Numerous websites and resources offer game ideas, but one particularly effective technique is dot voting. This method ensures that each person in a meeting possesses equal voting power. This reduces the risk of one person dominating the discussion. Another valuable technique is silent writing, where participants are asked to jot down their thoughts or ideas on sticky notes without engaging in immediate conversation, subsequently posting them on a wall.
While these techniques are more akin to facilitation techniques than games, their success lies in granting every individual an equal opportunity to contribute. Visualizing all ideas or thoughts allows for more quantitative decision-making. Words alone often fall short of capturing the big picture and fail to provide each person with a chance to contribute. By actively involving everyone, a more accurate representation of reality is attained, fostering a greater sense of ownership among participants.
The successful organizations of the future are the ones that are able to engage everyone in the team. There are countless ways to do this, all based on the individuality of each person, freedom, and trust of the leaders of the organization.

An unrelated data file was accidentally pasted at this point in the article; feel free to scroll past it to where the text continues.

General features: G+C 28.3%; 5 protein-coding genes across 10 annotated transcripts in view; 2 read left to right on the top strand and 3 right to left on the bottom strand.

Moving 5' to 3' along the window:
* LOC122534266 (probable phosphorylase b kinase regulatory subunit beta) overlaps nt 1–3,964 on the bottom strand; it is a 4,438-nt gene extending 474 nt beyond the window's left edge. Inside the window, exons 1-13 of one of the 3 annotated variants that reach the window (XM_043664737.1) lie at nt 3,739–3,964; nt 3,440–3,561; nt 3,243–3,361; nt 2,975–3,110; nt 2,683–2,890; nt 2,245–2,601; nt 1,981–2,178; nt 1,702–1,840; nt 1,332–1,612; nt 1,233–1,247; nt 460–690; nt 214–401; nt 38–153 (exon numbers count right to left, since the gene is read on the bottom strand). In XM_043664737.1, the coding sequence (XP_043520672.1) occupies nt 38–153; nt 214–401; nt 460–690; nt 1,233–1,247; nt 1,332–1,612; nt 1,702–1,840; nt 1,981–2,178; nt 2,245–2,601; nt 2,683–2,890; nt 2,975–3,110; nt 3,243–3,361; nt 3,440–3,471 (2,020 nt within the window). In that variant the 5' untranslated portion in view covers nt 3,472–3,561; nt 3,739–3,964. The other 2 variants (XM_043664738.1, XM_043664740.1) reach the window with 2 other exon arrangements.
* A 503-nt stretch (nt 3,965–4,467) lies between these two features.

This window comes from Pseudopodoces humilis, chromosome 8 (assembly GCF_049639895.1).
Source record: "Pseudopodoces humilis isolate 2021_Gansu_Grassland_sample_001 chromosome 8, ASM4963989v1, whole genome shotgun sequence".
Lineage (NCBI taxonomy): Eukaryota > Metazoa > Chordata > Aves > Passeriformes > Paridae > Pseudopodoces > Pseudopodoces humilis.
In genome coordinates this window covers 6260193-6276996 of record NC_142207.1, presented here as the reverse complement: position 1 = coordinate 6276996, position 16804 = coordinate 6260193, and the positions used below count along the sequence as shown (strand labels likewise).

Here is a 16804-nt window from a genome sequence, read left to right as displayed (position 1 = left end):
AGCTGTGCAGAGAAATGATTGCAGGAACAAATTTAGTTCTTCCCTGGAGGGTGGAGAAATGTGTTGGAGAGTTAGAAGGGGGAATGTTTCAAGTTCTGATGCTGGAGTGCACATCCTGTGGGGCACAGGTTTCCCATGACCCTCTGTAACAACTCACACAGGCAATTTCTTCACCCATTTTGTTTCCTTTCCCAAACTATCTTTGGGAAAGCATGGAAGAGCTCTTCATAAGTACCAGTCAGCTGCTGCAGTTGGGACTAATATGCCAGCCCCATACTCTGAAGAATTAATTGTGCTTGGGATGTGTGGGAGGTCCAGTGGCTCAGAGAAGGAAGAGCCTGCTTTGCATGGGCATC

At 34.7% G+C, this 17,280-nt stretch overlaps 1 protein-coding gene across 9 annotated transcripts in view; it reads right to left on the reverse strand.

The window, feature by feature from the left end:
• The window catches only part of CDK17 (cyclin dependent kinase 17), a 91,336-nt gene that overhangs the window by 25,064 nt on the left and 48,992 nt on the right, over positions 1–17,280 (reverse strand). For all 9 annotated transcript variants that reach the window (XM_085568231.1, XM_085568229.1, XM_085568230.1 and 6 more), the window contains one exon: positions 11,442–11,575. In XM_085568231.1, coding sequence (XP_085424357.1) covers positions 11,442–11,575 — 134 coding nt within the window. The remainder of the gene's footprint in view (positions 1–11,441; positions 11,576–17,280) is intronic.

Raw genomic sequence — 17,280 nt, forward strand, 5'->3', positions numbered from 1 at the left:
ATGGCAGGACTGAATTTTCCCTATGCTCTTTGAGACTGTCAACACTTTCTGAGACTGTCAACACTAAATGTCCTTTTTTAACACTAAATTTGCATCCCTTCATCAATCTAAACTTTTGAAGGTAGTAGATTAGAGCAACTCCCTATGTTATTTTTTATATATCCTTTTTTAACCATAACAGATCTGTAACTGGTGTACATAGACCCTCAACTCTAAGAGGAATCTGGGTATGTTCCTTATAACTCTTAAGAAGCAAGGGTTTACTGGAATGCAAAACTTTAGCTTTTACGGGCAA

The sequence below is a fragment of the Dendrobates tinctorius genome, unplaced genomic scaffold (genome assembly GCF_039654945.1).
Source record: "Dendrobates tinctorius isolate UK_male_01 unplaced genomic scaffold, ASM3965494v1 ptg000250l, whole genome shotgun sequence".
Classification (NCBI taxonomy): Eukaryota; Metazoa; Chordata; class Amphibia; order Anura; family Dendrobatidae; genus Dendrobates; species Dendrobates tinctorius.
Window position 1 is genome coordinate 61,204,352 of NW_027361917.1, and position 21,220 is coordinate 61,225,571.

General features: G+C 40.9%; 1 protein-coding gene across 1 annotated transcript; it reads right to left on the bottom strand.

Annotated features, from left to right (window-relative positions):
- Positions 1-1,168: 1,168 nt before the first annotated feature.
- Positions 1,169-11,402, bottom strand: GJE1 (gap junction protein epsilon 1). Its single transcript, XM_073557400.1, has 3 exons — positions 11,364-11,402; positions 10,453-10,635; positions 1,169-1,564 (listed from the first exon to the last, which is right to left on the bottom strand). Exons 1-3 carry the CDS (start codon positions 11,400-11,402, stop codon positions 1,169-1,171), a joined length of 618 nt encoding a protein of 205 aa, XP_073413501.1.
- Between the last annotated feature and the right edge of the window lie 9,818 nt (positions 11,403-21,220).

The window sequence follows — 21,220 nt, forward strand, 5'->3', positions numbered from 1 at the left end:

With more than 20 years experience in the software development industry, Kate specializes in helping teams get unstuck, communicate better and ultimately be more productive. She believes in efficiency through fun implementing lean, agile and playful design as tools for process improvement and organizational change. Her goal is to create more happy, healthy and whole workplaces where each person thrives and productivity soars.